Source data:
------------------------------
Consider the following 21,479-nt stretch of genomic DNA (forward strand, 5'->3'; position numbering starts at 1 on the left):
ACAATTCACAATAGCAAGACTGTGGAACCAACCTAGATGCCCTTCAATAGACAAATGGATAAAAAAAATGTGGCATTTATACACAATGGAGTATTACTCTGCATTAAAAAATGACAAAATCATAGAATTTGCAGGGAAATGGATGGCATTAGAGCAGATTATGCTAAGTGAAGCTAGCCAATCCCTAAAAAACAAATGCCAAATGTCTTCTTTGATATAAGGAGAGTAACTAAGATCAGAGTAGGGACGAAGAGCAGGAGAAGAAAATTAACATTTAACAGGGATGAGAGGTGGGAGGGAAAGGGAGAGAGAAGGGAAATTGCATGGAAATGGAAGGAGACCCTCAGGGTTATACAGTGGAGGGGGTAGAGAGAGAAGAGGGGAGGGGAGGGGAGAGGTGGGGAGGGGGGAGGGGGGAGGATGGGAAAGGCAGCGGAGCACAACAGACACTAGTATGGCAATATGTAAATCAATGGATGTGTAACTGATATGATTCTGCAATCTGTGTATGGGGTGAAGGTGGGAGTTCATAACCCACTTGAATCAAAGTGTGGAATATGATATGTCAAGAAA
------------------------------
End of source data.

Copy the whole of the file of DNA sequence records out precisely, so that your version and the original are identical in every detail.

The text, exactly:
Consider the following 21,479-nt stretch of genomic DNA (forward strand, 5'->3'; position numbering starts at 1 on the left):
ACAATTCACAATAGCAAGACTGTGGAACCAACCTAGATGCCCTTCAATAGACAAATGGATAAAAAAAATGTGGCATTTATACACAATGGAGTATTACTCTGCATTAAAAAATGACAAAATCATAGAATTTGCAGGGAAATGGATGGCATTAGAGCAGATTATGCTAAGTGAAGCTAGCCAATCCCTAAAAAACAAATGCCAAATGTCTTCTTTGATATAAGGAGAGTAACTAAGATCAGAGTAGGGACGAAGAGCAGGAGAAGAAAATTAACATTTAACAGGGATGAGAGGTGGGAGGGAAAGGGAGAGAGAAGGGAAATTGCATGGAAATGGAAGGAGACCCTCAGGGTTATACAGTGGAGGGGGTAGAGAGAGAAGAGGGGAGGGGAGGGGAGAGGTGGGGAGGGGGGAGGGGGGAGGATGGGAAAGGCAGCGGAGCACAACAGACACTAGTATGGCAATATGTAAATCAATGGATGTGTAACTGATATGATTCTGCAATCTGTGTATGGGGTGAAGGTGGGAGTTCATAACCCACTTGAATCAAAGTGTGGAATATGATATGTCAAGAAA